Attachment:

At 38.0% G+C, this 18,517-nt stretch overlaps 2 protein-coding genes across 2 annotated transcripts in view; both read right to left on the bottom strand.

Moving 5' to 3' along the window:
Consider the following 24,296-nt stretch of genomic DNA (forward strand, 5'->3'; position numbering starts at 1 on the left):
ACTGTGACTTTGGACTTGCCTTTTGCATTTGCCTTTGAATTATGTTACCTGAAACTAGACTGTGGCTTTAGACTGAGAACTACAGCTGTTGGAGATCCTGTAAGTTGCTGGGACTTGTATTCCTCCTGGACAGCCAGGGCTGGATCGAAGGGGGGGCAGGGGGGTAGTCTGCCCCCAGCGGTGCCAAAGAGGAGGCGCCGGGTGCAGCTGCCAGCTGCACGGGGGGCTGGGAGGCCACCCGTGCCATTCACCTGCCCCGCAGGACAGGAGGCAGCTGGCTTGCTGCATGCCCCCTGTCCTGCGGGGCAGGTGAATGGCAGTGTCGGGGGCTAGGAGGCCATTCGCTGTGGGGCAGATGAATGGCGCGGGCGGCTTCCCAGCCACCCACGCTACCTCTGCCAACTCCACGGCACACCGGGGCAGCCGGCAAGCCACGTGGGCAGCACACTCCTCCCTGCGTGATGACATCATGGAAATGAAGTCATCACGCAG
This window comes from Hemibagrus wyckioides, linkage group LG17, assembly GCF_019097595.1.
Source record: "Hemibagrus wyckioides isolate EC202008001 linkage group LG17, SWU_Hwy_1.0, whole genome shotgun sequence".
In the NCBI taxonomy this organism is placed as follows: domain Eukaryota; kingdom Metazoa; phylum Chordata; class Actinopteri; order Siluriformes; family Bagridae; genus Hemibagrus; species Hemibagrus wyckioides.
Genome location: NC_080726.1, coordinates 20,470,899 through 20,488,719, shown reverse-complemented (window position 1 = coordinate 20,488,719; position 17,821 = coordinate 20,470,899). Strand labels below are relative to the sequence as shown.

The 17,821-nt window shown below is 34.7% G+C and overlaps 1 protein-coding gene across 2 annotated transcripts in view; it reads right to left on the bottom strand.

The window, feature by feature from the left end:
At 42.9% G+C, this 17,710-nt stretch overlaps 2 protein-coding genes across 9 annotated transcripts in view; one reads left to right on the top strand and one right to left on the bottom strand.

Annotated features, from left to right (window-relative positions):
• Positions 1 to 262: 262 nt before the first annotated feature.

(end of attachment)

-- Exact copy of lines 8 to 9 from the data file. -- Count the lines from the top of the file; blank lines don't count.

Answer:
Genome location: NC_080726.1, coordinates 20,470,899 through 20,488,719, shown reverse-complemented (window position 1 = coordinate 20,488,719; position 17,821 = coordinate 20,470,899). Strand labels below are relative to the sequence as shown.

The 17,821-nt window shown below is 34.7% G+C and overlaps 1 protein-coding gene across 2 annotated transcripts in view; it reads right to left on the bottom strand.